In keeping with the global trend, the Indian government requested social networking giant Facebook for data 6,324 times in the first half of 2016 – up from 5,561 requests in the earlier July-December 2015 period, Facebook’s latest Government Requests Report revealed on Saturday.
Facebook restricted access to 2,034 pieces of content “in response to legal requests from law enforcement agencies and the India Computer Emergency Response Team within the Ministry of Communications and Information Technology,” the company said in its report.
“The majority of content restricted was alleged to violate local laws against anti-religious speech and hate speech,” it added.
Facebook produced “some data” in 53.59 percent of the cases in the January-June 2016 period compared to a little over 50 percent in the July-December 2015 period.
In the case of 42 Facebook accounts flagged in the “Emergency” category from 69 user/account requests, the company produced “some data” in 69.05 percent of the cases.
In the first half of 2016, the social networking giant Facebook received 6,324 requests for 8,290 users/accounts from the Indian agencies – second highest after the US that made 23,854 requests for 38,951 users/accounts.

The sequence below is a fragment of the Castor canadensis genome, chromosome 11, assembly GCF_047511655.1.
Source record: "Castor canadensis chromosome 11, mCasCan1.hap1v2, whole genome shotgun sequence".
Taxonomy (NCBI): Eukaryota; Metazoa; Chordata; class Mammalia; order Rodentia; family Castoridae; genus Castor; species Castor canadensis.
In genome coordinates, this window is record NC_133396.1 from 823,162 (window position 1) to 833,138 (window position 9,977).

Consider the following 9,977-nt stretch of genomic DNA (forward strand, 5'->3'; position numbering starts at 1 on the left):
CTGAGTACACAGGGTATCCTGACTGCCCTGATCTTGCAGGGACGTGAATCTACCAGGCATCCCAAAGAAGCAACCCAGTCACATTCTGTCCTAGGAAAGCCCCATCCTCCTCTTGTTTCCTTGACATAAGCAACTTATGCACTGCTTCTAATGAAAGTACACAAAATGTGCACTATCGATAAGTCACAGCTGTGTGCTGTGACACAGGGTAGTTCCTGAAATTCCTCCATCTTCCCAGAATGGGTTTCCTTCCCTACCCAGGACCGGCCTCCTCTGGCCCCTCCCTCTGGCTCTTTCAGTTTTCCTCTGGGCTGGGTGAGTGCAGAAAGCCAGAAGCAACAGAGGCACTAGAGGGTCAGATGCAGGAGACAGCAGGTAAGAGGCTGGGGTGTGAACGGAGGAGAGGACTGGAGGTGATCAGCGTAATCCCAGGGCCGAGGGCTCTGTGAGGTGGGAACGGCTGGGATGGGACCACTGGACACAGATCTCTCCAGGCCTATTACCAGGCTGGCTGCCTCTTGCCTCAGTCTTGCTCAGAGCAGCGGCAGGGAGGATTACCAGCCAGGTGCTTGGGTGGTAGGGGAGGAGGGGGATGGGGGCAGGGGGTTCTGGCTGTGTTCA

“In 2016, informed by the decision of the Supreme Court of India last year amending the proper interpretation of the Information Technology Act of 2000, we ceased acting upon legal requests to remove access to content unless received by way of a binding court order and/or a notification by an authorised agency which conforms to the constitutional safeguards as directed by the Supreme Court,” the report added.
The Indian government made 609 preservation requests for 850 users/accounts. “We will take steps to preserve account records in connection with official criminal investigations for 90 days pending our receipt of formal legal process,” it noted.
“As we have previously emphasised, we apply a rigorous approach to every government request we receive to protect the information of the people who use our services. We scrutinise each request for legal sufficiency, no matter which country is making the request, and challenge those that are deficient or overly broad,” explained Chris Sonderby, Facebook’s Deputy General Counsel, in the report.
“We publish this information about requests related to our various products and services because we want people to understand the nature and extent of these requests and the strict policies and processes we have in place to handle them,” the report added.